Chandler Park Academy wide receiver Csont'e York has largely flown under the radar during the recruiting process, and as a three-star he's one of Michigan's lesser-heralded commits. The Charter School Conference isn't heavily scouted, so I was curious to see how York performed over the course of a full game. On Friday, he caught two passes for 33 yards and a touchdown and added a two-point conversion as CPA fell in double overtime to Old Redford Academy, 26-20.
To discuss York's performance, it's best to add some context. This was lower-division football, and it showed; I lost count of pre-snap procedure penalties when they hit double-digits, both teams put the ball on the ground, officials missed spots by ten yards, and quarterback play was... not stellar. Chandler Park's strategy also left something to be desired—despite having York, the lone BCS-level prospect on the field, facing corners eight inches shorter than him, CPA only targeted him five times during the game, three of those coming on the same drive at the goal line.
As a result, York spent much of the game run-blocking, acting as a decoy, or running routes downfield without much hope of seeing the ball. These highlights reflect that, and trust me, I could've added a solid five minutes of York jogging downfield to this reel. York is easy to spot—he's the one with the maize arm sleeve, maize gloves, maize shoelaces, maize stripes on his socks, and maize mouthguard:
[Hit THE JUMP for the full scouting report and photo gallery.]
Let's start with the good: York capitalized on the few opportunities he had to make an impact, and all three of his catches—including one two-point conversion—featured his excellent ball skills and body positioning. York knows just where to put himself to shield the defender from the ball, and once he does that it's over—he catches the ball away from his body and reels in anything close. Only once did York have a remote shot at the ball and not bring it in, and on that play he almost made a spectacular one-handed grab on a fade (no video, unfortunately). One play later, CPA ran the same play and he came down with a touchdown.
While two of York's punt returns went for little gain, he did break one for a 60-yard touchdown in the second half, though it was called back on a hold. He's not a burner, and he won't be a returner at the next level—he waited until the ball practically rolled dead to pick it up and run—but he showed that he can break through tackles when he reaches open space.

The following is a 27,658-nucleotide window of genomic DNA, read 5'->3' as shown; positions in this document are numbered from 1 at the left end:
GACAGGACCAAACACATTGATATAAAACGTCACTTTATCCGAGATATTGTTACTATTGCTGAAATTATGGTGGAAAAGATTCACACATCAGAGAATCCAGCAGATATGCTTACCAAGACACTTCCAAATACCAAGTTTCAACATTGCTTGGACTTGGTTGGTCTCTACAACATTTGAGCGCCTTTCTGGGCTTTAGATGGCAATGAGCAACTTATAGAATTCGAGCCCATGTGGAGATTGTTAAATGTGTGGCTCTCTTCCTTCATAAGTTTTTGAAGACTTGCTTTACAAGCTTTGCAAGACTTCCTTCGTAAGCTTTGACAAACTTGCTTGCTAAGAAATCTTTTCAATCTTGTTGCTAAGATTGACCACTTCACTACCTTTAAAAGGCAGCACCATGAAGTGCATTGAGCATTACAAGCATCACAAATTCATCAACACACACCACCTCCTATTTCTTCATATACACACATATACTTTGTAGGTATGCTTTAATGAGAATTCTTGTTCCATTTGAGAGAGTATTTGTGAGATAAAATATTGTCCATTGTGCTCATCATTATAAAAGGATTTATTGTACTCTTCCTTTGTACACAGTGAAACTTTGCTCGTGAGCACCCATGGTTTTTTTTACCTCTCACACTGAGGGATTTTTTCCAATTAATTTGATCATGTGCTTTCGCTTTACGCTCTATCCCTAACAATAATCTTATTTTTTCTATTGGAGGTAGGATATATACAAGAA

York is also a fluid athlete, coming out of his breaks well when he actually ran a route, though that didn't happen often. While he doesn't have great straight-ahead speed, he's got an easy running style and body control that gives him the potential to be a great route-runner with some more coaching.
York has got a long way to go with the more technical aspects of the position, however. On most plays York simply jogged downfield if the ball wasn't coming his way, in one instance completely failing to block on the edge (second clip above) and allowing his running back to get tackled for little gain. On two occasions he ran directly into another receiver on downfield routes—part of that may be poor play design or a mistake by the other player, but York's routes weren't exactly precise.
When York did make an effort to block, it was pretty obvious that he was holding, and I'm frankly surprised he didn't draw a flag. When he wasn't able to latch on to a defender's shoulder pads, he was thrown aside with relative ease. It looks like he's never been taught how to properly block—in this league, that's entirely possible. Regardless of technique issues, he needs to step up his effort level, both in blocking and running good routes when he's not the primary target.
While York appeared to be the leader of his team and a very encouraging sideline presence, he did pick up an unsportsmanlike conduct penalty after his two-point conversion—I'm not sure whether he got it for saying something to an opposing defender or the official, but either way the ref didn't hesitate to throw a flag. He wasn't the only player to pick up a personal foul—one CPA defender ripped off his helmet after a big tackle, causing a mini-flurry of flags—but discipline may be something to monitor for York.
The physical tools are there for York to be a solid red zone threat and possession receiver; he's exceptional with the ball in the air and has good hands. It's obvious that he needs a lot of coaching, and that will come at the next level—he's going to need a year or two before he makes an impact at Michigan. He's well behind where most other BCS-level receivers are in their development, especially with route-running and blocking, and the big question will be how much ground he can cover when he arrives on campus.
As you'll see, Csont'e is very fond of dancing.
I'll be checking out Cass Tech—yes, again—on Friday night when Technicians head to Orchard Lake St. Mary's. Depending on the timing of my return from South Bend, I'll also see De La Salle vs. Catholic Central on Sunday.